Recently, the Federal Trade Commission (FTC) revised their Endorsement and Testimonial Guides (Guides) to cover “consumer generated media” such as blogs and other internet media forms. In the interest of providing consumers with full disclosure, the Guides require bloggers to disclose any “material connection[s]” they have with producers of any products that they “endorse” on their blogs. A “material connection” includes not only monetary compensation, but also any free good received by the blogger — even if that good was provided unsolicited, with no conditions attached, for the purpose of allowing the blogger to review the product.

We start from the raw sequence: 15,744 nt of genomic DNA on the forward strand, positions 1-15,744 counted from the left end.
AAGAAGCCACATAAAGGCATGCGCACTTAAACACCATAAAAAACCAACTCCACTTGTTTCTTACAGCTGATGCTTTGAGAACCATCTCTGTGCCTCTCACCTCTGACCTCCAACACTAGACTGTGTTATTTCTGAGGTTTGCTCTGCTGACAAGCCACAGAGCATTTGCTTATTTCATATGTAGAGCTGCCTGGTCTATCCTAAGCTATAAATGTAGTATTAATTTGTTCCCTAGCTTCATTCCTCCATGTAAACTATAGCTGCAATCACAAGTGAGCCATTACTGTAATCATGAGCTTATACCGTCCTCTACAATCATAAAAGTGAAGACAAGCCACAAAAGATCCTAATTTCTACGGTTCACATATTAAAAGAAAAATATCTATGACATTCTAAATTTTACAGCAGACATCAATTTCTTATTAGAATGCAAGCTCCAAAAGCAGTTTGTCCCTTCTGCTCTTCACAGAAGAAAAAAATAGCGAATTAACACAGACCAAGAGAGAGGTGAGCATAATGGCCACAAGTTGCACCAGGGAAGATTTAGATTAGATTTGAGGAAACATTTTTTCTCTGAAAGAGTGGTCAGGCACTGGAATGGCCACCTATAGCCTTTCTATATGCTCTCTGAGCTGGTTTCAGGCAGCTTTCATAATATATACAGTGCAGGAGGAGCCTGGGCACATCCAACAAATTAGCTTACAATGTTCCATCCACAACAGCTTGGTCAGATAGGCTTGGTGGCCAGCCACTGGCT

Yet a constitutional analysis of unpaid blogger endorsements shows that such endorsements are not commercial speech — which receives reduced constitutional protection — but rather noncommercial speech entitled to full First Amendment protection. Not only do the Guides burden bloggers’ protected speech, they also create an unfair double standard by exempting legacy media from the Guides’ disclosure requirements. Therefore, the Guides should be ruled unconstitutional as applied to bloggers.
Wonder when they’ll take down these smarmy videos…
Tags: blogger guidelines, consumer generated media, Endorsement and Testimonial Guides, federal trade commission, first amendment, ftc, Guides, harvard, Harvard Law Review, how about no, Law Review, legacy, mary engle, material connection, noncommercial, pwnage, pwned, pwns, smarm, smarmy, speech